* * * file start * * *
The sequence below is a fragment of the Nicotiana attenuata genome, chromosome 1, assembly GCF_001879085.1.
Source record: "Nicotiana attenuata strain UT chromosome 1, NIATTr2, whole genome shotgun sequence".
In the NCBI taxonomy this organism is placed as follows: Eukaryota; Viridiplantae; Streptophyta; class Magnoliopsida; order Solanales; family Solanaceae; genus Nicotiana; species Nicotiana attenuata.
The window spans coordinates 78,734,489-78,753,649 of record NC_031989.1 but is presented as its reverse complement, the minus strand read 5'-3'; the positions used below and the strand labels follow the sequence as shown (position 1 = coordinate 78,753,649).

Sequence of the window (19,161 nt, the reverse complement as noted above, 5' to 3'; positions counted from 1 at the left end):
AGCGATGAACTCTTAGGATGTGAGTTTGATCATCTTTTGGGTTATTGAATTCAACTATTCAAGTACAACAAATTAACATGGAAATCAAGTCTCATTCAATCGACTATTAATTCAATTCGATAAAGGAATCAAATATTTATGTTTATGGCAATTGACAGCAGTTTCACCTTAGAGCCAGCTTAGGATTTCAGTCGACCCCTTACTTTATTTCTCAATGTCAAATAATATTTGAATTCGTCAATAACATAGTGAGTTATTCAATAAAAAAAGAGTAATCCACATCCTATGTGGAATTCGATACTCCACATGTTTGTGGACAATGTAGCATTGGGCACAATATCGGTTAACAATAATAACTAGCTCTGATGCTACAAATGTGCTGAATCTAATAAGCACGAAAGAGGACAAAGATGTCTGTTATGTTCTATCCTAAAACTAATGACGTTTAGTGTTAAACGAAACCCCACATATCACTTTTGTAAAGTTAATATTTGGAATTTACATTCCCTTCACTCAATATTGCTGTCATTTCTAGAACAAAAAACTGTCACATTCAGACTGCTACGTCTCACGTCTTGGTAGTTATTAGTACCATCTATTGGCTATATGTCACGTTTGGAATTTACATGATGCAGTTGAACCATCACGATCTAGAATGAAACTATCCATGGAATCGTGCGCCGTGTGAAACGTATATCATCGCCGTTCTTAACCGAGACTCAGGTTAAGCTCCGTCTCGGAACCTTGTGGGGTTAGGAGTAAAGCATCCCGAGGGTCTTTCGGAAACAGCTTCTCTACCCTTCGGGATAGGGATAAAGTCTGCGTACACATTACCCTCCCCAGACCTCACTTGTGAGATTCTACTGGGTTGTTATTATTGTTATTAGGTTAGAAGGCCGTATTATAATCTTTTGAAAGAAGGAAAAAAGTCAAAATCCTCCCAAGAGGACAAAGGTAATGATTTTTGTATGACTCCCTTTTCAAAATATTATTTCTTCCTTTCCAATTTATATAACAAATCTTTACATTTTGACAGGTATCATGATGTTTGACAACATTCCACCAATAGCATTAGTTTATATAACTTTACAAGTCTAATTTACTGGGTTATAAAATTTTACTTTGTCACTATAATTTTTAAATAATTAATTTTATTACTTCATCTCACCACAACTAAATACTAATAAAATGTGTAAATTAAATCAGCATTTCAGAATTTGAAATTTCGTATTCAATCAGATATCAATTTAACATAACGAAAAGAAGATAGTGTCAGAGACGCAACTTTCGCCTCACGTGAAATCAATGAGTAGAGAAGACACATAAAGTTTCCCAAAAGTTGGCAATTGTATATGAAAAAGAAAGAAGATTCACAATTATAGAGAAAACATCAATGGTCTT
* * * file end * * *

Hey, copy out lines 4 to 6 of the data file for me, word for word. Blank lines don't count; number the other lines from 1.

The window spans coordinates 78,734,489-78,753,649 of record NC_031989.1 but is presented as its reverse complement, the minus strand read 5'-3'; the positions used below and the strand labels follow the sequence as shown (position 1 = coordinate 78,753,649).

Sequence of the window (19,161 nt, the reverse complement as noted above, 5' to 3'; positions counted from 1 at the left end):
AGCGATGAACTCTTAGGATGTGAGTTTGATCATCTTTTGGGTTATTGAATTCAACTATTCAAGTACAACAAATTAACATGGAAATCAAGTCTCATTCAATCGACTATTAATTCAATTCGATAAAGGAATCAAATATTTATGTTTATGGCAATTGACAGCAGTTTCACCTTAGAGCCAGCTTAGGATTTCAGTCGACCCCTTACTTTATTTCTCAATGTCAAATAATATTTGAATTCGTCAATAACATAGTGAGTTATTCAATAAAAAAAGAGTAATCCACATCCTATGTGGAATTCGATACTCCACATGTTTGTGGACAATGTAGCATTGGGCACAATATCGGTTAACAATAATAACTAGCTCTGATGCTACAAATGTGCTGAATCTAATAAGCACGAAAGAGGACAAAGATGTCTGTTATGTTCTATCCTAAAACTAATGACGTTTAGTGTTAAACGAAACCCCACATATCACTTTTGTAAAGTTAATATTTGGAATTTACATTCCCTTCACTCAATATTGCTGTCATTTCTAGAACAAAAAACTGTCACATTCAGACTGCTACGTCTCACGTCTTGGTAGTTATTAGTACCATCTATTGGCTATATGTCACGTTTGGAATTTACATGATGCAGTTGAACCATCACGATCTAGAATGAAACTATCCATGGAATCGTGCGCCGTGTGAAACGTATATCATCGCCGTTCTTAACCGAGACTCAGGTTAAGCTCCGTCTCGGAACCTTGTGGGGTTAGGAGTAAAGCATCCCGAGGGTCTTTCGGAAACAGCTTCTCTACCCTTCGGGATAGGGATAAAGTCTGCGTACACATTACCCTCCCCAGACCTCACTTGTGAGATTCTACTGGGTTGTTATTATTGTTATTAGGTTAGAAGGCCGTATTATAATCTTTTGAAAGAAGGAAAAAAGTCAAAATCCTCCCAAGAGGACAAAGGTAATGATTTTTGTATGACTCCCTTTTCAAAATATTATTTCTTCCTTTCCAATTTATATAACAAATCTTTACATTTTGACAGGTATCATGATGTTTGACAACATTCCACCAATAGCATTAGTTTATATAACTTTACAAGTCTAATTTACTGGGTTATAAAATTTTACTTTGTCACTATAATTTTTAAATAATTAATTTTATTACTTCATCTCACCACAACTAAATACTAATAAAATGTGTAAATTAAATCAGCATTTCAGAATTTGAAATTTCGTATTCAATCAGATATCAATTTAACATAACGAAAAGAAGATAGTGTCAGAGACGCAACTTTCGCCTCACGTGAAATCAATGAGTAGAGAAGACACATAAAGTTTCCCAAAAGTTGGCAATTGTATATGAAAAAGAAAGAAGATTCACAATTATAGAGAAAACATCAATGGTCTT